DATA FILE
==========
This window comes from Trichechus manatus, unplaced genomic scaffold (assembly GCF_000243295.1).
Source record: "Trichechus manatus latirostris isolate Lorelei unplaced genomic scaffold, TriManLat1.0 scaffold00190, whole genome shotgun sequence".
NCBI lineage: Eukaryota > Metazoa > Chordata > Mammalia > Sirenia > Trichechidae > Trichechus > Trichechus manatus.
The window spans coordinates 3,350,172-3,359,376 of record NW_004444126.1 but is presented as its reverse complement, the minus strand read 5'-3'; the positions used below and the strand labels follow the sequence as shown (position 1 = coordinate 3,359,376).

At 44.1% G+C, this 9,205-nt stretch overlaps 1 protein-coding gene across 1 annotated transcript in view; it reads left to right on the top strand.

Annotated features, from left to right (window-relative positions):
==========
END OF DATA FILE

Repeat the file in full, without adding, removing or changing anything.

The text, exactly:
This window comes from Trichechus manatus, unplaced genomic scaffold (assembly GCF_000243295.1).
Source record: "Trichechus manatus latirostris isolate Lorelei unplaced genomic scaffold, TriManLat1.0 scaffold00190, whole genome shotgun sequence".
NCBI lineage: Eukaryota > Metazoa > Chordata > Mammalia > Sirenia > Trichechidae > Trichechus > Trichechus manatus.
The window spans coordinates 3,350,172-3,359,376 of record NW_004444126.1 but is presented as its reverse complement, the minus strand read 5'-3'; the positions used below and the strand labels follow the sequence as shown (position 1 = coordinate 3,359,376).

At 44.1% G+C, this 9,205-nt stretch overlaps 1 protein-coding gene across 1 annotated transcript in view; it reads left to right on the top strand.

Annotated features, from left to right (window-relative positions):